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As a former state cabinet officer in a big state and as a transplanted Californian who still calls Massachusetts home, I have nothing but admiration for what the Bay State has done in putting together its health reform plan. Some are quick to point out that Massachusetts had a more modest uninsured problem than other states and Federal Medicaid money to play with that many other states don't have. True enough. The potential loss of $385 million in federal funds can bring remarkable focus. But viewed from a national perspective, Massachusetts has shown that it is possible to break through the ideological and policy logjam between Left and Right that has prevented action on health reform nationally for so many years. Massachusetts did this by assembling a broad-based coalition and putting together a plan that gave all sides at least something they could like about our fragmented health system; it built on public programs, the employer-based system, and insurance purchased in the non-group market by individuals, and it improved payment levels for providers.
In many ways, Massachusetts’ weaknesses come from its strengths. The plan does not satisfy purists on the Left or the Right, precisely because it represents an amalgam approach; it is not single payer nor is it a pure market approach. The plan does not cover everyone because pragmatic decisions were made to overcome implementation obstacles rather than let the plan blow up. Two percent of the state’s total population and approximately 20 percent of the uninsured population has been exempted from the mandate to have insurance because these people could not afford it.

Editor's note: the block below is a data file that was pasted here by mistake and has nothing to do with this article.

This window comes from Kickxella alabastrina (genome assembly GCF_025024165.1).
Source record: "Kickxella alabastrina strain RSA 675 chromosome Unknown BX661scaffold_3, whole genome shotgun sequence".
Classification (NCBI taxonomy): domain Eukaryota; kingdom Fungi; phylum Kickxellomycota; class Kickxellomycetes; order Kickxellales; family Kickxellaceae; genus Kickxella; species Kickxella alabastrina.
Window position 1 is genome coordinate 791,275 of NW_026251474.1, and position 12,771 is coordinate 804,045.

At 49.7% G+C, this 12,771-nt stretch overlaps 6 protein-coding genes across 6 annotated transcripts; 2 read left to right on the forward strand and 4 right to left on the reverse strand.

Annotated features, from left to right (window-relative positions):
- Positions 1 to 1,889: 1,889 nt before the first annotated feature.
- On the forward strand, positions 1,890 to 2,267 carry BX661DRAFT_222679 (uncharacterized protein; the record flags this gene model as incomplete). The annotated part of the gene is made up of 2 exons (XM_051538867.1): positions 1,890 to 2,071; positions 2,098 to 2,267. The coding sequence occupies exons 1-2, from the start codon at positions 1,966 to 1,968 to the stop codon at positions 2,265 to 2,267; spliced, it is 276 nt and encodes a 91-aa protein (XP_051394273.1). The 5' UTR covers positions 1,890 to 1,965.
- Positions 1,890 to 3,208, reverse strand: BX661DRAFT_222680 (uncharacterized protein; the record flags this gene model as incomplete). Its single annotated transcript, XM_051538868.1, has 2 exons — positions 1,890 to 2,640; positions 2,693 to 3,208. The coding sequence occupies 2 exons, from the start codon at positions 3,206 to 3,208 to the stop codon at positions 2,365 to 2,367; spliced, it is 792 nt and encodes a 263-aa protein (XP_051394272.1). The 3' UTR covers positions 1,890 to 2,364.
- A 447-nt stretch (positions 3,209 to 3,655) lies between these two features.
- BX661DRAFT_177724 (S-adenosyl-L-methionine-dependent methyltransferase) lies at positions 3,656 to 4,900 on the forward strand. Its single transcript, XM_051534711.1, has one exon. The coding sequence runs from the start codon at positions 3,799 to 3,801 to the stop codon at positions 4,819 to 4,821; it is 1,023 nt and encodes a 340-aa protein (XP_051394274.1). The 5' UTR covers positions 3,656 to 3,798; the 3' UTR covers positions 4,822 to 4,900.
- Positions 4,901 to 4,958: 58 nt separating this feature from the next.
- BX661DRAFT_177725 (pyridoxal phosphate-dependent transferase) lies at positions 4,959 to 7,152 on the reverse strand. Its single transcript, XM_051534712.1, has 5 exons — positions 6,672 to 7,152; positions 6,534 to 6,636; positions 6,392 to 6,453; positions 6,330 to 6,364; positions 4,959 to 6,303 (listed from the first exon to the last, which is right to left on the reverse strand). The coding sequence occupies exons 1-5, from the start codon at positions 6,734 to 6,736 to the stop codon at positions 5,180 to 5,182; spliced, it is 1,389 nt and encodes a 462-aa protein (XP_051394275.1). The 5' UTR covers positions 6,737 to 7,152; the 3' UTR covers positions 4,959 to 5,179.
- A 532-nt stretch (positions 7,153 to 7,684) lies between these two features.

A few key health policy lessons have also emerged from Massachusetts.
One is that subsidized public coverage has been the backbone of the state's success so far in expanding coverage with over two-thirds (68%) of those who were previously uninsured covered through that route. No big surprise here; most of the uninsured are lower income people who simply can't afford health insurance and need a substantial subsidy to get it. The other lesson, mostly overlooked so far, is that the individual mandate has worked pretty well, or at least not caused a political firestorm. This is the first real test of an individual mandate in the nation. No one had any idea whether it would fly or the citizens of the Commonwealth would simply say, "Hell no, I won't go!" So far it is still flying.
As is well known to state officials and outside observers, over the long term the state will need to grapple with how to ensure that the non-subsidized plans offered to residents are affordable and with relieving the considerable pressure paying for the plan puts on the state budget. In addressing the second challenge, it is important to remember that 66% of the new money in the plan is federal, and my intuition as a former state official is that ultimately the fiscal health of the plan will depend on the state’s ability to strike a new deal with a new administration in Washington, even though waiver approval must also be secured from the current administration to continue the program.
Finally, should comprehensive health reform legislation pass in the Congress in 2009 - a big if - close attention will also need to be paid to how that affects the Massachusetts plan.
Drew E. Altman, Ph.D., President and Chief Executive Officer
Kaiser Family Foundation
This program aired on August 12, 2008. The audio for this program is not available.
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